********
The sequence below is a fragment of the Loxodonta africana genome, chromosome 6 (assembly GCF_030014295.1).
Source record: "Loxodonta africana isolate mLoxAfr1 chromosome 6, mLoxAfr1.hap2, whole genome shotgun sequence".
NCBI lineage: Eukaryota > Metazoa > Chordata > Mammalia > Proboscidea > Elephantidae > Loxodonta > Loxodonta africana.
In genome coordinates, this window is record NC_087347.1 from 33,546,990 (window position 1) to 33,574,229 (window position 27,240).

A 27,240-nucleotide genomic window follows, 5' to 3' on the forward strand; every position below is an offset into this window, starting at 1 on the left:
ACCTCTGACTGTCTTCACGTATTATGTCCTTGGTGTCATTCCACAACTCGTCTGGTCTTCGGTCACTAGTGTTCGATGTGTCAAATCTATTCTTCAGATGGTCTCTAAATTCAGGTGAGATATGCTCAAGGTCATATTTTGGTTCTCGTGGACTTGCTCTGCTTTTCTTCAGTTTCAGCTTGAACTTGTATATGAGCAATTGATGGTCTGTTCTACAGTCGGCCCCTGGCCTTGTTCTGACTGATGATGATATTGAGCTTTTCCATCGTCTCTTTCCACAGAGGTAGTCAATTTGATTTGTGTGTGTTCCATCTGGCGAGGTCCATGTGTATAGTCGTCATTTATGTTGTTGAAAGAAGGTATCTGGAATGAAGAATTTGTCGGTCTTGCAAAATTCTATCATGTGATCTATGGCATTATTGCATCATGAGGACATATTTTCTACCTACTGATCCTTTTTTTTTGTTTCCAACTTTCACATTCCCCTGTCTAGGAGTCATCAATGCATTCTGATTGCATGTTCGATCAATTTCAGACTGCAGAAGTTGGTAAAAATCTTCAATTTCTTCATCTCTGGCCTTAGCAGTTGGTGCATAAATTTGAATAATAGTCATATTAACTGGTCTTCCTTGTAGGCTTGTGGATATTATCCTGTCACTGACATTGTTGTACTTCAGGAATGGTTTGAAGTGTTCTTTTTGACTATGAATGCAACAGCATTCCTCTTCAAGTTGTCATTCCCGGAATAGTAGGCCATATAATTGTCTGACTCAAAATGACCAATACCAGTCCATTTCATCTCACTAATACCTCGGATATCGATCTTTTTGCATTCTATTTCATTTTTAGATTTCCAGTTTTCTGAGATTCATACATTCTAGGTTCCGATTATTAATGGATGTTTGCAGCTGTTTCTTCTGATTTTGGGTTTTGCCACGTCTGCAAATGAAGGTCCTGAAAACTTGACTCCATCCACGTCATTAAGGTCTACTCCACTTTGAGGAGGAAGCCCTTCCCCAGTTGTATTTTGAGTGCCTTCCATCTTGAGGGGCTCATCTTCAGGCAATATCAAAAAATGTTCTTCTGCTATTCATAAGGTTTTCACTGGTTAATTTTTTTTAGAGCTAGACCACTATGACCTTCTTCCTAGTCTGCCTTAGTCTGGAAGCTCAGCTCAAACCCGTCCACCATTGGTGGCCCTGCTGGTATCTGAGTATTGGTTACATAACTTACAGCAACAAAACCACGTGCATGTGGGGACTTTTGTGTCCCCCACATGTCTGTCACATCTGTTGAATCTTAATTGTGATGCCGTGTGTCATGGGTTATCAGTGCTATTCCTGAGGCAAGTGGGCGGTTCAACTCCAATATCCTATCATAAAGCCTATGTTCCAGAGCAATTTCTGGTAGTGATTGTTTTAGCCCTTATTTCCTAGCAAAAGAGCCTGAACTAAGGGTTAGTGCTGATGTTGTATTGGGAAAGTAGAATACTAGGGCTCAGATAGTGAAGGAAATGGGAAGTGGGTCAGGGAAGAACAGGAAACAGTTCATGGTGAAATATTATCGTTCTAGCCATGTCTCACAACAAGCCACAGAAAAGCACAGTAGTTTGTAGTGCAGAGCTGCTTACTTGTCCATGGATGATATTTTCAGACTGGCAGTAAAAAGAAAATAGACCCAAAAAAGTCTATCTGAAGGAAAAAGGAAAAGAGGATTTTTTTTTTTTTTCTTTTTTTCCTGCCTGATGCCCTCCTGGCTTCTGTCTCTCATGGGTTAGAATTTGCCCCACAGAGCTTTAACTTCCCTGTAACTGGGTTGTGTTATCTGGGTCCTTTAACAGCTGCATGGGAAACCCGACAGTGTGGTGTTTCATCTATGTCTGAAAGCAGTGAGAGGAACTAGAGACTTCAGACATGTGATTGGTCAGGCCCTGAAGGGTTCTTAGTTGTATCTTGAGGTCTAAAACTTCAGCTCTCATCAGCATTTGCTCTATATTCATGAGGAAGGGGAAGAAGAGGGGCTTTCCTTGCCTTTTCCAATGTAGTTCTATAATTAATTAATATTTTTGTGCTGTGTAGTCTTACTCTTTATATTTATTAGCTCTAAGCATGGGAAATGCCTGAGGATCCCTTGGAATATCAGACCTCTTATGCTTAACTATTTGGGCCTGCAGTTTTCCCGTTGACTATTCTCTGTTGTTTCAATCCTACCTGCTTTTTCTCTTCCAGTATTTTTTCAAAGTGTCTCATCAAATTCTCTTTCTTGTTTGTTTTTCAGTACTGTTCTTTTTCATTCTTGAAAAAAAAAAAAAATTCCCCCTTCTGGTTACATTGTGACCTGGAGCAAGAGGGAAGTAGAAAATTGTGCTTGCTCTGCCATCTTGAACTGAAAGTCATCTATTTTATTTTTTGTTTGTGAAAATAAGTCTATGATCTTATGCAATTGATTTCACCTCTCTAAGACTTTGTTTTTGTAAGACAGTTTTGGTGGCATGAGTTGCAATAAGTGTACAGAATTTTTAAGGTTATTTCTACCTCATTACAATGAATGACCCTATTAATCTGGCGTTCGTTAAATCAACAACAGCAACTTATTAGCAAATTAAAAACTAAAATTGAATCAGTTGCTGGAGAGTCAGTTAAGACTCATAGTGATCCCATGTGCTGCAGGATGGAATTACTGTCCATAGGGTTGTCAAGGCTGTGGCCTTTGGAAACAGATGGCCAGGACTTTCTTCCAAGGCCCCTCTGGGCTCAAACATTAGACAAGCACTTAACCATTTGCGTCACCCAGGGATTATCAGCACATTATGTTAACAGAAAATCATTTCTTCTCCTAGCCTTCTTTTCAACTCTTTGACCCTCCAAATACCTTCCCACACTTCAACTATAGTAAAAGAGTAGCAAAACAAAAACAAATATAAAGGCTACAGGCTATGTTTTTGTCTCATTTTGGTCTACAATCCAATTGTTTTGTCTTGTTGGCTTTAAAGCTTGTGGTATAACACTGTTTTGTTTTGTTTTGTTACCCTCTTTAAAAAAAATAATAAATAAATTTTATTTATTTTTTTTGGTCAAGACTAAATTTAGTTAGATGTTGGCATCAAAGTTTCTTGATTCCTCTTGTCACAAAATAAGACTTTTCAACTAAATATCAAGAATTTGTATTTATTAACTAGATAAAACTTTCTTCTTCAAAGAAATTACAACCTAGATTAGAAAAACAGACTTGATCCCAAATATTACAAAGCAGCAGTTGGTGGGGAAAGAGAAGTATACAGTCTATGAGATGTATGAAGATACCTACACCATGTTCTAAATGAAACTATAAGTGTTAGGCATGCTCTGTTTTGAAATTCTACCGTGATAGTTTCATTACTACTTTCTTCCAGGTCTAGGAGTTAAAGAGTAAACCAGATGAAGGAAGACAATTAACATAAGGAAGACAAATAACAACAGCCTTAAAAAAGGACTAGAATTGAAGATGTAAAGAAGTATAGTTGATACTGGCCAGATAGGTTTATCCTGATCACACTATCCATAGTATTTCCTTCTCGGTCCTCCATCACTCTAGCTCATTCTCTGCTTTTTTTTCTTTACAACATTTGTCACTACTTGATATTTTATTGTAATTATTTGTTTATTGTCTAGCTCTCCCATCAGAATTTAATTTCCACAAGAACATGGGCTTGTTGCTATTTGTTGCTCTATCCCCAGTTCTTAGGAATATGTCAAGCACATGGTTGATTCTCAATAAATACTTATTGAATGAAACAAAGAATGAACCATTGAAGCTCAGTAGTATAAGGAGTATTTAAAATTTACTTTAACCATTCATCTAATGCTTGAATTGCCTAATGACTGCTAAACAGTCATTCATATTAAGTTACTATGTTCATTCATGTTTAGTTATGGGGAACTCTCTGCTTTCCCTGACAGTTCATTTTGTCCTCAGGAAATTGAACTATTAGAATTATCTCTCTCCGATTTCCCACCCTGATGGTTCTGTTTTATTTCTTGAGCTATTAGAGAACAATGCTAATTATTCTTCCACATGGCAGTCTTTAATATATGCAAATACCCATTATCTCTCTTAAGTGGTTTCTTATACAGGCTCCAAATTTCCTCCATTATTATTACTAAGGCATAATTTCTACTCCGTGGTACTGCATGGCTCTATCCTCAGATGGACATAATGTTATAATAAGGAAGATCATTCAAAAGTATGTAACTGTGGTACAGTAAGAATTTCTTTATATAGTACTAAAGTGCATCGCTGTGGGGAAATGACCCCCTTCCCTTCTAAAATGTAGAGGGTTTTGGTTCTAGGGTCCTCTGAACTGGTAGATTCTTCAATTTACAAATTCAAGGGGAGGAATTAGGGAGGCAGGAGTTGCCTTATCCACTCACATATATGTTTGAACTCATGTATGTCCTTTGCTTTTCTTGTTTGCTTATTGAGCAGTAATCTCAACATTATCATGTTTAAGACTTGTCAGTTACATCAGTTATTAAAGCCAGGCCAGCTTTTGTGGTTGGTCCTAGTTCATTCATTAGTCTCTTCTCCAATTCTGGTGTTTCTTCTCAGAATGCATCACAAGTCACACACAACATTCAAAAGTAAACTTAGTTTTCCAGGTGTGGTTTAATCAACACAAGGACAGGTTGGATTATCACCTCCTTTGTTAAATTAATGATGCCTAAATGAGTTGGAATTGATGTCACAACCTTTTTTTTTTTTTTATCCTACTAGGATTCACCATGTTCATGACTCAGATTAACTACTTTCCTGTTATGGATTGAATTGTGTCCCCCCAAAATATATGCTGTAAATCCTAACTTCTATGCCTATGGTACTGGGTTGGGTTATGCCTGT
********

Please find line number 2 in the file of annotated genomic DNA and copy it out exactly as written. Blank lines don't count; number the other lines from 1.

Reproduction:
Source record: "Loxodonta africana isolate mLoxAfr1 chromosome 6, mLoxAfr1.hap2, whole genome shotgun sequence".